In all, 53 polling stations operated outside of Latvia for this year’s election, almost twice as many as in 2002 when a total of 7,490 votes were cast abroad in person or by mail. In addition to those who voted in person, a total of 557 Latvian citizens abroad requested absentee ballots that would be returned by mail, according to the Central Election Commission in Rīga.


Australia, seven hours ahead of Latvia, had three polling stations in Adelaide, Melbourne and Sydney.

About 200 voters, fewer than in the last parliamentary election in 2002, cast ballots at the Latvian House in Melbourne. The first voters came at 7 a.m., Honorary Consul Jānis Roberts Dēliņš said by telephone from his home in East Ivanhoe. Election day in Melbourne was aided by warm weather, with the temperature reaching 29 degrees Celsius, and by the fact that Saturday morning also was time for Latvian school, Dēliņš said.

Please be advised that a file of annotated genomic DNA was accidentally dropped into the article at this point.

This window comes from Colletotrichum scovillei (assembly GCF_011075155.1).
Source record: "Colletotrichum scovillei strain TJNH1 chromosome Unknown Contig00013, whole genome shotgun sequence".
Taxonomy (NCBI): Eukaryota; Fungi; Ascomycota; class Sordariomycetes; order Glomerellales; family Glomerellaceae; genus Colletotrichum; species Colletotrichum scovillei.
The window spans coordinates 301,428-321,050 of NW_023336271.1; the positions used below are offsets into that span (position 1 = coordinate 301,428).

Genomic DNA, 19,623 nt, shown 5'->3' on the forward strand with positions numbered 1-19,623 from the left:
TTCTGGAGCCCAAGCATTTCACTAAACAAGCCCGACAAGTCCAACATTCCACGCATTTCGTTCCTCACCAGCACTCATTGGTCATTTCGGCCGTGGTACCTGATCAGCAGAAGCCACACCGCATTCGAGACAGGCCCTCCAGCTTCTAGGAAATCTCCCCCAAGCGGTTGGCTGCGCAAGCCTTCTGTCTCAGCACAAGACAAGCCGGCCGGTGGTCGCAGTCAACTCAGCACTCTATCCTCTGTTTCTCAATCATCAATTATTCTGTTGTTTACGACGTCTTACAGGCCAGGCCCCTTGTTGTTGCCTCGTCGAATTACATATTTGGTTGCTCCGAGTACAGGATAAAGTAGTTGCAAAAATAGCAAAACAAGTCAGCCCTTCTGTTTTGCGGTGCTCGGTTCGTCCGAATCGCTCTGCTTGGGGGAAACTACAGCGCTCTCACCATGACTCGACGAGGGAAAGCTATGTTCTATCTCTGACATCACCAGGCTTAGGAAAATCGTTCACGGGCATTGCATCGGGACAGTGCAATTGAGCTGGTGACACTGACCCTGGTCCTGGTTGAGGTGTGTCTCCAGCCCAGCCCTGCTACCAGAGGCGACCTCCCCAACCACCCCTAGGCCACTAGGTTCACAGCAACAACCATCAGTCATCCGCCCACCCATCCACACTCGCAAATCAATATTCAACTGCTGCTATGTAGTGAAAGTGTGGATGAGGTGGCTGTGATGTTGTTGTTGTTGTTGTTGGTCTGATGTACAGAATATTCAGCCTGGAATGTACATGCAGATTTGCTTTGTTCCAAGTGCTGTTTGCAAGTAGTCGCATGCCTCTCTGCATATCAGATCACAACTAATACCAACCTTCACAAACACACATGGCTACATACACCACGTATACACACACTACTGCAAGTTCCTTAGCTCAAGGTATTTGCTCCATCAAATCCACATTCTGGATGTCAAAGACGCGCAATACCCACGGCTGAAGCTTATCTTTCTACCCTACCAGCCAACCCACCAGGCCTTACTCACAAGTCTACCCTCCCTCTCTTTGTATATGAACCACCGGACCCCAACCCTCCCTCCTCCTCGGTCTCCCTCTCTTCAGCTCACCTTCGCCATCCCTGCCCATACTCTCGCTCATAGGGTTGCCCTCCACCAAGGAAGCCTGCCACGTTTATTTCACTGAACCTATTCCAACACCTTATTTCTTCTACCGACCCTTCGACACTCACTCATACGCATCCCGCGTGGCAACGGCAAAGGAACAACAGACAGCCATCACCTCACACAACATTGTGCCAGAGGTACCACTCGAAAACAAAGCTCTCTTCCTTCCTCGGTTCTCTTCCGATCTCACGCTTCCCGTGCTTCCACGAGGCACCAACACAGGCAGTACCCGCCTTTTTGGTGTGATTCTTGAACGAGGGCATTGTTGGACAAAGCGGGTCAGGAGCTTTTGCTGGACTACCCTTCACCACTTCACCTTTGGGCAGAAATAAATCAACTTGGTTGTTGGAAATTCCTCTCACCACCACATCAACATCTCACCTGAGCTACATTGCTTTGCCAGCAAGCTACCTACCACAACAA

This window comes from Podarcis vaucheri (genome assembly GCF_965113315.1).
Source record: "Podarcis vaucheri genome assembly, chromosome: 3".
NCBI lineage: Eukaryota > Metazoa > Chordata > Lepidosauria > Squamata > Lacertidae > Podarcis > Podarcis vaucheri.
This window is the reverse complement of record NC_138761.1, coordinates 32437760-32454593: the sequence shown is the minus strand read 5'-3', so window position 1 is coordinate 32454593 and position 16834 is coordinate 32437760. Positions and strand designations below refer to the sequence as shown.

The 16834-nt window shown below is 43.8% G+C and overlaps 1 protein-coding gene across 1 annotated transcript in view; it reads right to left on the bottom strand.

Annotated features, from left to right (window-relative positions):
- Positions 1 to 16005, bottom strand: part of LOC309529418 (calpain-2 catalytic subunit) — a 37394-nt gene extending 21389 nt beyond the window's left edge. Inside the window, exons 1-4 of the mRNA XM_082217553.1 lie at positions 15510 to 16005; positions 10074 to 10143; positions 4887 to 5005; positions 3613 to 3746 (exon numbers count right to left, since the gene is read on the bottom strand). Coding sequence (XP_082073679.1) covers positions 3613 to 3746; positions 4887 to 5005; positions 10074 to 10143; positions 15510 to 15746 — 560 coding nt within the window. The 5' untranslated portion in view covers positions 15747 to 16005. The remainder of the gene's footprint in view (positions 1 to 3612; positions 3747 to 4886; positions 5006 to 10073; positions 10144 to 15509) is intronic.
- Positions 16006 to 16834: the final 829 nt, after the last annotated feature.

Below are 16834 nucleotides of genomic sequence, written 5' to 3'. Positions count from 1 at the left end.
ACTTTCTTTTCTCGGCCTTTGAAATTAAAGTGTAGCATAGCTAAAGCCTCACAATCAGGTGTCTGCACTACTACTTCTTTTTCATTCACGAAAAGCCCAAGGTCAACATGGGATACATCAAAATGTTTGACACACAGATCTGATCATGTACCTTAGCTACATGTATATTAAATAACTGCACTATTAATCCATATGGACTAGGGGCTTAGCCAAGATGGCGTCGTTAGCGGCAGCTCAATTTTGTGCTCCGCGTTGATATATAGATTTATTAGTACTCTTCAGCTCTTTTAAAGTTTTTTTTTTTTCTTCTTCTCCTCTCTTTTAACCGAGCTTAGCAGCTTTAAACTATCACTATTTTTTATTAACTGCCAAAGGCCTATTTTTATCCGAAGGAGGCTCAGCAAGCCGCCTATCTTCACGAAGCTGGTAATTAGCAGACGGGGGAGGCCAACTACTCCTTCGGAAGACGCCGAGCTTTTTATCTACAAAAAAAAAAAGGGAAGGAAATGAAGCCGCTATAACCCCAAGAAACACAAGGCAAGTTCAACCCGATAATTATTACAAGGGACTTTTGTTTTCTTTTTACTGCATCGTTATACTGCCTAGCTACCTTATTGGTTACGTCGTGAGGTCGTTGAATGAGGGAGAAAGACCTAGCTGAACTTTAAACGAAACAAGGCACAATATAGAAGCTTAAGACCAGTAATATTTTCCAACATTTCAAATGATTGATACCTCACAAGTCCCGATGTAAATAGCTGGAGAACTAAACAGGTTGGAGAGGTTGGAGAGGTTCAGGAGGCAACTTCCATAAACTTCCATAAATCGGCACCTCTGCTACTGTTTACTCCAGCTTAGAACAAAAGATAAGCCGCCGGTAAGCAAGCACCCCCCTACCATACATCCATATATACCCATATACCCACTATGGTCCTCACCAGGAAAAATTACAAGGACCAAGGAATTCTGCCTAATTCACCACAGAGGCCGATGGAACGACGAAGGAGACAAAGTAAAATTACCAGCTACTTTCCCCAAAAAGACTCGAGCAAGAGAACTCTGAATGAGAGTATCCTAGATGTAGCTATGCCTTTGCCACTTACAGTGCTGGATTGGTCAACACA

Dēliņš said 199 voters were reported in Sydney. The polling station in Adelaide could not be reached.

Provisional final tallies reported to the Central Election Commission showed 610 votes cast in Australia, a drop of almost 55 percent from the 2002 turnout.

Asia and the Near East

Next in line were Latvian citizens who arrived at the polling stations in the Latvian embassies in Tokyo and Beijing. In Tokyo, 19 voters had cast ballots by about 8 p.m. local time, said Guna Reimandova, head of the local election commission and a diplomat in the Embassy of Latvia. Although a typhoon had threatened Japan the day before, Reimandova said, the weather on election day was sunny and clear.

This was the first Latvian election to take place in Japan, Reimandova said. The new embassy opened in April.